Peter S. Fischer: Writer of Mystery Novels Who Helped Create “Murder, She Wrote”

From a New York Times obit by Richard Sandomir headlined “Peter S. Fischer, Who Helped Create ‘Murder, She Wrote’ Dies at 88”:

Peter S. Fischer, a creator, writer and producer of “Murder, She Wrote,” the long-running television series that starred Angela Lansbury as a mystery novelist and amateur sleuth, died in Pacific Grove, Calif.

In 1983, Mr. Fischer and the prolific producers Richard Levinson and William Link pitched CBS on a new series. The three had worked together on “Columbo,” the hit show starring Peter Falk as a rumpled, underestimated police detective, and “Ellery Queen,” with Jim Hutton as a detective who was also an author. This time, their idea was “Blacke’s Magic,” about a magician who solves mysteries.

At a meeting with a CBS executive in late 1983, they were told that the network was more interested in a murder mystery series with a female lead. Soon after, Mr. Fischer, he came up with an idea when he watched A Caribbean Mystery,” a CBS-TV movie starring Helen Hayes as Miss Jane Marple, the amateur detective created by Agatha Christie.

“Why don’t we meld Miss Marple and Miss Christie into one character, a mystery writer who actually solved murder mysteries using logic, good sense, observations and a twinkly sense of humor that masks the sharp brain lurking beneath a very attractive hairdo?,” Mr. Fischer recalled thinking in his 2013 autobiography, “Me and ‘Murder, She Wrote.’”

He came up with the names of both the character, Jessica Fletcher, and the fictional town where she solved murders — Cabot Cove, Maine.

But they needed a star. Jean Stapleton, who had portrayed the saintly, ditsy Edith Bunker on “All in the Family,” turned them down. Then they heard that Ms. Lansbury, who was renowned for her work in Broadway shows like “Sweeney Todd” and films like “The Manchurian Candidate,” was willing to star in a TV series. She signed on.

The series was an immediate hit and lasted 12 seasons. Mr. Fischer wrote a few dozen episodes and was the executive producer from 1984 to 1991. He shared nominations for the Primetime Emmy Award for outstanding dramatic series three times and won the Golden Globe Award for best drama series twice. In 1985, Mr. Fischer won an Edgar Award from the Mystery Writers of America for the “Murder, She Wrote” episode “Deadly Lady.”

“Peter was a very good showrunner,” Ms. Lansbury, who died last year, told the Television Academy in 1998. “He was really quite brilliant at what he did.”

But, she said, “I always wanted to make it appeal to more people and to enlarge our audience even more.”

One of the changes she made after succeeding Mr. Fischer as executive producer in 1992, was to move Jessica part time to an apartment in Manhattan, where she taught criminology at a college and tracked down killers in a new location. He disagreed with that decision, but it was no longer his to make.

“To throw this over to become a ‘big city woman’ violated everything I believed about her,” he said in interview with his son Christopher in 2012 after he started writing mystery novels.

Peter Stephen Fischer was born in Queens. His father, Paul, worked for Johnnie Walker, the Scotch whisky maker. His mother, Dorothy (Sullivan) Fischer, was a homemaker.

Peter fell in love with reading at a young age and started writing short stories as a boy. He wrote plays in high school and at Johns Hopkins University, where he studied in a department devoted to writing, speech and drama, graduating with a bachelor’s degree in 1956.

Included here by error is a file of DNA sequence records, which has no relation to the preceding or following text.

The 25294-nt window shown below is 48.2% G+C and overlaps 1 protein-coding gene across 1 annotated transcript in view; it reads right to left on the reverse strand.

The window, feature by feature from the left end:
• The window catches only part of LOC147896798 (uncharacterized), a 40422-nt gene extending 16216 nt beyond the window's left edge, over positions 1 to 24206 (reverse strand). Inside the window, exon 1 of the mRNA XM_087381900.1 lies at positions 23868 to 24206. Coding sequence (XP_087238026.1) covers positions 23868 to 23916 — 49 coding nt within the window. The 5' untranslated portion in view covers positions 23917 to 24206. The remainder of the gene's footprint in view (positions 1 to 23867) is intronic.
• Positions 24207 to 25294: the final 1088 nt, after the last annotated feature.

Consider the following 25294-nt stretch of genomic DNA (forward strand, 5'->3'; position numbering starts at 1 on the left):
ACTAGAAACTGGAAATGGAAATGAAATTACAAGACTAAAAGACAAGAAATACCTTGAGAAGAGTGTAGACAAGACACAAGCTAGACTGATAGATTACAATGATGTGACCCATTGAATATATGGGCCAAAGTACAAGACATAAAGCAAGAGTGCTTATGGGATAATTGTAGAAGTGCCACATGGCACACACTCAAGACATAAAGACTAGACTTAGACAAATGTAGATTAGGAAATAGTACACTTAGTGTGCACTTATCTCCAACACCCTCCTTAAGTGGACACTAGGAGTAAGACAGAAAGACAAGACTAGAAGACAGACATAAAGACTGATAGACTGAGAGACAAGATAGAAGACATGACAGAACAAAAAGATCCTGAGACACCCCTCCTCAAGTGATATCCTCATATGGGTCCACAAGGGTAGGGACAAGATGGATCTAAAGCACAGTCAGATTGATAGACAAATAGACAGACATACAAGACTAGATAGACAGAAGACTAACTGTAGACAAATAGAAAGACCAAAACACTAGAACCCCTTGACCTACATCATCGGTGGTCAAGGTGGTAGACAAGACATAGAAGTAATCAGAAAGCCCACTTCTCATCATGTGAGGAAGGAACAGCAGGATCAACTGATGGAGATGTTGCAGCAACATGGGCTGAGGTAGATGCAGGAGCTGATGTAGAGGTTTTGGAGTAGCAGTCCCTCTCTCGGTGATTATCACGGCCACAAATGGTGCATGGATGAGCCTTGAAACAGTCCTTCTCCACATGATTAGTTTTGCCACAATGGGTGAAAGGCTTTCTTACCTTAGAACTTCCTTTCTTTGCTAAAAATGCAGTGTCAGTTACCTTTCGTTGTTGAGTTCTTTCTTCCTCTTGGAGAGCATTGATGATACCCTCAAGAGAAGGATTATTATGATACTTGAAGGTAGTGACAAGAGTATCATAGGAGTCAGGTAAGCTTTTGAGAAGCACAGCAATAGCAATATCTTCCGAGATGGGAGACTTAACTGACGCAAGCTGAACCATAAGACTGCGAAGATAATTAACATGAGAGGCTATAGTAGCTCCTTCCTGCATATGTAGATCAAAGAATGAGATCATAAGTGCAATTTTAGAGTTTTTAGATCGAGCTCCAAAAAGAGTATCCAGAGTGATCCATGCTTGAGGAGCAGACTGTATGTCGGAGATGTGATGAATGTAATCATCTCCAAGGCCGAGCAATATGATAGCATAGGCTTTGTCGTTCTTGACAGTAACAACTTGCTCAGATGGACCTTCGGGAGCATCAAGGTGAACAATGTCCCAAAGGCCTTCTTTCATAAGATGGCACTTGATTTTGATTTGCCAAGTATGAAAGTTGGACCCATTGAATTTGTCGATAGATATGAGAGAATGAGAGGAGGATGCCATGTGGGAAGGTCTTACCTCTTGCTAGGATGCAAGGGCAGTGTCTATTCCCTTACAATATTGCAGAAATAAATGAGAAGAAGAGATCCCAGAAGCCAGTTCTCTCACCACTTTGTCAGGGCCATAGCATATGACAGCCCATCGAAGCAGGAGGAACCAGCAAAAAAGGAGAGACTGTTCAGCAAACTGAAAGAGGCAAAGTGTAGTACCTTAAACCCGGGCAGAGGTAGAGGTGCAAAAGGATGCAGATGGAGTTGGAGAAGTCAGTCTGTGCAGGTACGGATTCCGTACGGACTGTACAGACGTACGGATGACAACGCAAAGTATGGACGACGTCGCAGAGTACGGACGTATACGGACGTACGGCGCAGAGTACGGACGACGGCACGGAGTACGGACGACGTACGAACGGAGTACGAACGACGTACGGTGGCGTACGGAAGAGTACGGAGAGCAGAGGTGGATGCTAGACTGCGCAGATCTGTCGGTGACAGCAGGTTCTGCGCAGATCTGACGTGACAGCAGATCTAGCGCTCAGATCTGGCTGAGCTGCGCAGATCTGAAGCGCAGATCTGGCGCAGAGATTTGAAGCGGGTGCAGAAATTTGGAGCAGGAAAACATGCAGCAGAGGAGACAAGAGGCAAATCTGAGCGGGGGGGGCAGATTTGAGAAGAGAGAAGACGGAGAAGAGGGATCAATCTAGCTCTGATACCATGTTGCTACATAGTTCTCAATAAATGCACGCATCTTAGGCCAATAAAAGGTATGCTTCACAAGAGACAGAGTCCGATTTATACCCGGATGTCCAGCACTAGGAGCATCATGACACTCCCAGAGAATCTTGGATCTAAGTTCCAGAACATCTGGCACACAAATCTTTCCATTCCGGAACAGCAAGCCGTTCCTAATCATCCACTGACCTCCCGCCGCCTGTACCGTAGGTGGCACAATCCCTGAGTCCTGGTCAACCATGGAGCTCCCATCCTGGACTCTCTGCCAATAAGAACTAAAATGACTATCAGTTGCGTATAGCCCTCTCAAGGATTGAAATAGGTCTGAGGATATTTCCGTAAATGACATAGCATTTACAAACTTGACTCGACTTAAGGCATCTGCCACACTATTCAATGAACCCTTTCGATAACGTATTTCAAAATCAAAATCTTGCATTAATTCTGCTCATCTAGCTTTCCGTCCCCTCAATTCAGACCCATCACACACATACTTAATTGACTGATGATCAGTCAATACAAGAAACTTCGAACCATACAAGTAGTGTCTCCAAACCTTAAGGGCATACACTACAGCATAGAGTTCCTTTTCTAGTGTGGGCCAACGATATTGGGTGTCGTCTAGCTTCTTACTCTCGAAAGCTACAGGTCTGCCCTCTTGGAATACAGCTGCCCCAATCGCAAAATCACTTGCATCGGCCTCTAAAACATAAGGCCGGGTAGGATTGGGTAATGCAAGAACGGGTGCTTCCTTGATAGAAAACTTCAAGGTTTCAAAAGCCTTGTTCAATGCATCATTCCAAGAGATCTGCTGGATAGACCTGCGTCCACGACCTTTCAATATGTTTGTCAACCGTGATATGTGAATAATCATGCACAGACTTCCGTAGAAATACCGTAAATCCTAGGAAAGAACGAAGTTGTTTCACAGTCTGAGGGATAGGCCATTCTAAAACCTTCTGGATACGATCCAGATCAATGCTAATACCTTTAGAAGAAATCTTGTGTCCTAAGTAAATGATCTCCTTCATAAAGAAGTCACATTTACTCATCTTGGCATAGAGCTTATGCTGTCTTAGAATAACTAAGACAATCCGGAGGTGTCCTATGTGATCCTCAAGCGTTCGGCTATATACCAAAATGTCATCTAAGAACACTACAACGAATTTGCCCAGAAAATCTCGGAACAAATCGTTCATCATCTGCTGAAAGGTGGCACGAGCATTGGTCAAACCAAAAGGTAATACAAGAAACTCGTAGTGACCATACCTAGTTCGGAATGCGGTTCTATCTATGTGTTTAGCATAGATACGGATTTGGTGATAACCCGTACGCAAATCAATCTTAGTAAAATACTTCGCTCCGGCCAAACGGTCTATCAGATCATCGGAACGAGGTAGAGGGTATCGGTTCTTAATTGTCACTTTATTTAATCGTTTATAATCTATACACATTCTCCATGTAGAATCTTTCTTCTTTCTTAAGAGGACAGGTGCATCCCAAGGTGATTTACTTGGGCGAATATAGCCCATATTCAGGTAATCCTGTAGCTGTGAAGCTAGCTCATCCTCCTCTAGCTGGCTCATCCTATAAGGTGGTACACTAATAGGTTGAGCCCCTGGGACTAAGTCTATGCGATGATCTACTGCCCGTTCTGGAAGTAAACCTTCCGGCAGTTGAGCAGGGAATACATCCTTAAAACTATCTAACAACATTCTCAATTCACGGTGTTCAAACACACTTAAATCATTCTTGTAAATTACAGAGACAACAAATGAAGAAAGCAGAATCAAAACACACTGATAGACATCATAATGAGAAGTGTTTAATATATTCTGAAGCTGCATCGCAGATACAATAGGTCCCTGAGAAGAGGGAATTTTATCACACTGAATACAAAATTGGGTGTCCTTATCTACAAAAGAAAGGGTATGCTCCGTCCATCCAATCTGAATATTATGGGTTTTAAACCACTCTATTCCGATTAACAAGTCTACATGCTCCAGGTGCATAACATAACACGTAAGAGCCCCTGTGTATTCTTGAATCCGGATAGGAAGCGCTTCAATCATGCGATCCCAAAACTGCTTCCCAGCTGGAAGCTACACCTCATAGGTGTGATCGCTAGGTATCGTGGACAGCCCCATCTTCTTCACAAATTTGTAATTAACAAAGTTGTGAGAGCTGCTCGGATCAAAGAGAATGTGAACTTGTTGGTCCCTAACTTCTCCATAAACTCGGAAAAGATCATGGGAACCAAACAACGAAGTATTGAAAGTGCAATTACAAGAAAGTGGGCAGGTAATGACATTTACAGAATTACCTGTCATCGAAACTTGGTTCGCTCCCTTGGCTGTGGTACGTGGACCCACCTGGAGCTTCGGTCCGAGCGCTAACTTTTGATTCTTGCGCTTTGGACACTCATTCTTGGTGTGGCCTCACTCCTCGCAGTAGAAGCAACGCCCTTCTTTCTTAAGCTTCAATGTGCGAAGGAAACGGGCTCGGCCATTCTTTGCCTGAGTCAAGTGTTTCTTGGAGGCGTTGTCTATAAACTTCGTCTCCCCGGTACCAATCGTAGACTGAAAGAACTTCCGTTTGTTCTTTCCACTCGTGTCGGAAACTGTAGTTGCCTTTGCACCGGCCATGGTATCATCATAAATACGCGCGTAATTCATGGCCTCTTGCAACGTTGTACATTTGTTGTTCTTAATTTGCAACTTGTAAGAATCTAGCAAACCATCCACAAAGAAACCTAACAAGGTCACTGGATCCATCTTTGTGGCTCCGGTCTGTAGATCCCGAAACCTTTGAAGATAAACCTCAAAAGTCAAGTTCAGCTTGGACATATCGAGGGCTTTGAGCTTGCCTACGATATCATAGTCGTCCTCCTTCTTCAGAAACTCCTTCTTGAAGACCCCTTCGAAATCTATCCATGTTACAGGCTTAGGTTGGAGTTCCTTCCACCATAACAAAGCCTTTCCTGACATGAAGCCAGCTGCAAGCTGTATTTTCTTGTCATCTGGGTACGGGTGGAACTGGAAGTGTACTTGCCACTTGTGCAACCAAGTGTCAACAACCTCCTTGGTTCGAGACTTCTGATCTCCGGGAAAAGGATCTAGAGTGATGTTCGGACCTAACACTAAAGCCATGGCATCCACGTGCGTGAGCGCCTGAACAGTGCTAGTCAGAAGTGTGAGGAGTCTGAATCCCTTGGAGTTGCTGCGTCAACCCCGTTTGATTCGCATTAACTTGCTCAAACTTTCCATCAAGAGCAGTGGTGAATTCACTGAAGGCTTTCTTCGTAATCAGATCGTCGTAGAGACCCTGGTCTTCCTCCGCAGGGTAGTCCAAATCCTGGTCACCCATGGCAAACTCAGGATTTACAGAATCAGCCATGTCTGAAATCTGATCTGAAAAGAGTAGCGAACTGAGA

He married Lucille Warnock in 1957.

Mr. Fischer did not become a full-time writer right away; instead he made a living in direct mail, as an insurance investigator and as a trade magazine editor. He also published a monthly magazine, Sports Car News, out of his house in Smithtown, N.Y., on Long Island.

At 35, he got his screenwriting break. He had written a script about a dystopian future in which couples are permitted only one child and people over 65 are denied medical care. With help from his brother, Geoffrey, a casting director at Universal Television, the script found its way to the producer Aaron Spelling and was made into an ABC movie, “The Last Child” (1971), with Michael Cole and Janet Margolin as a couple who are willing to defy the law to have a second child after the death of their firstborn.

He then wrote episodes of several Universal series, including “Marcus Welby, M.D.,” “Owen Marshall, Counselor at Law,” “Kojak,” “Baretta” and “Columbo,” for which he also worked as a story editor.

Three shows Mr. Fischer created or co-created had short runs: “The Eddie Capra Mysteries” (1978), starring Vincent Baggetta as a lawyer; “The Law & Harry McGraw” (1987), a spinoff of “Murder, She Wrote” starring Jerry Orbach as a private investigator; and “Blacke’s Magic” (1986), starring Hal Linden — the collaboration with Mr. Link and Mr. Levinson that CBS did not want. (It ended up on NBC.)

Mr. Fischer retired from television in the 1990s. He recast himself a decade ago as a murder mystery writer. He self-published more than 20 books set in postwar Hollywood, with a studio press agent as the sleuth and real movies as backdrops.

“He loved old movies,” Ms. McElrath, his daughter, said by phone. “So he came up with this idea of a Jessica Fletcher-like character who’s not in law enforcement but finds himself tripping over all these murders.”

Richard Sandomir is an obituaries writer. He previously wrote about sports media and sports business. He is also the author of several books, including “The Pride of the Yankees: Lou Gehrig, Gary Cooper and the Making of a Classic.”

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